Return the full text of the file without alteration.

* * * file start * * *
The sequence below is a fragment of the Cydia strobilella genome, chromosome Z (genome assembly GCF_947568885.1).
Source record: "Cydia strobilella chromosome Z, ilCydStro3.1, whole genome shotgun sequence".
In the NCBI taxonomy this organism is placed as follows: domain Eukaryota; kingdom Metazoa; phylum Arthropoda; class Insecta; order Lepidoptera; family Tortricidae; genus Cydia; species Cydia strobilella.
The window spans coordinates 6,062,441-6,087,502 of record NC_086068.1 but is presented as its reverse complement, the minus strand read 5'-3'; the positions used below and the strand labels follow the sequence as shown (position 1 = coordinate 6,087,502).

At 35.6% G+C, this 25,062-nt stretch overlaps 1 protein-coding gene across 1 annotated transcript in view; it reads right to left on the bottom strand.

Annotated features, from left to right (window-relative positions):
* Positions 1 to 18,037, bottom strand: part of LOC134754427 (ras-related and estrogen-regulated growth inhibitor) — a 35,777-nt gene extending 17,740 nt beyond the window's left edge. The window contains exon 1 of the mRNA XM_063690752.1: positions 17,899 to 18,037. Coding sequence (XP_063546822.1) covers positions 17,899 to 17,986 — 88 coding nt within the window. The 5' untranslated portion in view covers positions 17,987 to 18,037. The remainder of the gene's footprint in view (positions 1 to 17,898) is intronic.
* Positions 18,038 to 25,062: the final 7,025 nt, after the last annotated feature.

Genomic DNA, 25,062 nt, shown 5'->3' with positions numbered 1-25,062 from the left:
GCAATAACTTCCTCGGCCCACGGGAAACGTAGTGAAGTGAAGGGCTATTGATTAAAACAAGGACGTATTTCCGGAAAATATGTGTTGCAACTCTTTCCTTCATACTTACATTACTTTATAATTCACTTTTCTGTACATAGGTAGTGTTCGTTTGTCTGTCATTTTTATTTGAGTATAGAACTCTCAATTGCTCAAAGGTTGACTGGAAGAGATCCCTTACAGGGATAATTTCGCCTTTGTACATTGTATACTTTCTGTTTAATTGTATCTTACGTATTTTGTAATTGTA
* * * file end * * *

The sequence below is a fragment of the Cydia strobilella genome, chromosome Z (genome assembly GCF_947568885.1).
Source record: "Cydia strobilella chromosome Z, ilCydStro3.1, whole genome shotgun sequence".
In the NCBI taxonomy this organism is placed as follows: domain Eukaryota; kingdom Metazoa; phylum Arthropoda; class Insecta; order Lepidoptera; family Tortricidae; genus Cydia; species Cydia strobilella.
The window spans coordinates 6,062,441-6,087,502 of record NC_086068.1 but is presented as its reverse complement, the minus strand read 5'-3'; the positions used below and the strand labels follow the sequence as shown (position 1 = coordinate 6,087,502).

At 35.6% G+C, this 25,062-nt stretch overlaps 1 protein-coding gene across 1 annotated transcript in view; it reads right to left on the bottom strand.

Annotated features, from left to right (window-relative positions):
* Positions 1 to 18,037, bottom strand: part of LOC134754427 (ras-related and estrogen-regulated growth inhibitor) — a 35,777-nt gene extending 17,740 nt beyond the window's left edge. The window contains exon 1 of the mRNA XM_063690752.1: positions 17,899 to 18,037. Coding sequence (XP_063546822.1) covers positions 17,899 to 17,986 — 88 coding nt within the window. The 5' untranslated portion in view covers positions 17,987 to 18,037. The remainder of the gene's footprint in view (positions 1 to 17,898) is intronic.
* Positions 18,038 to 25,062: the final 7,025 nt, after the last annotated feature.

Genomic DNA, 25,062 nt, shown 5'->3' with positions numbered 1-25,062 from the left:
GCAATAACTTCCTCGGCCCACGGGAAACGTAGTGAAGTGAAGGGCTATTGATTAAAACAAGGACGTATTTCCGGAAAATATGTGTTGCAACTCTTTCCTTCATACTTACATTACTTTATAATTCACTTTTCTGTACATAGGTAGTGTTCGTTTGTCTGTCATTTTTATTTGAGTATAGAACTCTCAATTGCTCAAAGGTTGACTGGAAGAGATCCCTTACAGGGATAATTTCGCCTTTGTACATTGTATACTTTCTGTTTAATTGTATCTTACGTATTTTGTAATTGTA